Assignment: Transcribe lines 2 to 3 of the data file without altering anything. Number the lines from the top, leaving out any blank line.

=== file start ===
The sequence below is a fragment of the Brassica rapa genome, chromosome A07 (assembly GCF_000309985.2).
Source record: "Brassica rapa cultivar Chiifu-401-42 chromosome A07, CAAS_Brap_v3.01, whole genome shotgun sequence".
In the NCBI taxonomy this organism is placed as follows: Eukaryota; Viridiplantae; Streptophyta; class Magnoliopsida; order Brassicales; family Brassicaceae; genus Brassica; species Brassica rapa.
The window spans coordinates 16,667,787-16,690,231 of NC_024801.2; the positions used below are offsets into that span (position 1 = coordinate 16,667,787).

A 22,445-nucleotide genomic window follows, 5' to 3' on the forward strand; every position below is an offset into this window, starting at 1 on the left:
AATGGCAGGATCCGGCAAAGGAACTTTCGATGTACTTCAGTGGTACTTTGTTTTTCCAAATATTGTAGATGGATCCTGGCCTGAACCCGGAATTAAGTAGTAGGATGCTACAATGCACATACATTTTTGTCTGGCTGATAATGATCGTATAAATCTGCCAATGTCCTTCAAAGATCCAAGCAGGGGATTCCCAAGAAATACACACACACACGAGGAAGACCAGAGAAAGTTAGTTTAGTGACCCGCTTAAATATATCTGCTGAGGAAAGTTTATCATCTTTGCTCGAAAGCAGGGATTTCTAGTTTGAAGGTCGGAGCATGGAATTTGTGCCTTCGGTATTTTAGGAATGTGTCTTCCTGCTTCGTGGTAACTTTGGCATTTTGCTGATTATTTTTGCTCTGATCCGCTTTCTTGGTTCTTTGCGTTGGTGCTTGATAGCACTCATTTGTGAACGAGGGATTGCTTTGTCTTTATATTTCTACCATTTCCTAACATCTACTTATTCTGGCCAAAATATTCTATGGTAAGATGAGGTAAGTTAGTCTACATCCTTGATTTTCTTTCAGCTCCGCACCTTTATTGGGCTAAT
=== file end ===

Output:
Source record: "Brassica rapa cultivar Chiifu-401-42 chromosome A07, CAAS_Brap_v3.01, whole genome shotgun sequence".
In the NCBI taxonomy this organism is placed as follows: Eukaryota; Viridiplantae; Streptophyta; class Magnoliopsida; order Brassicales; family Brassicaceae; genus Brassica; species Brassica rapa.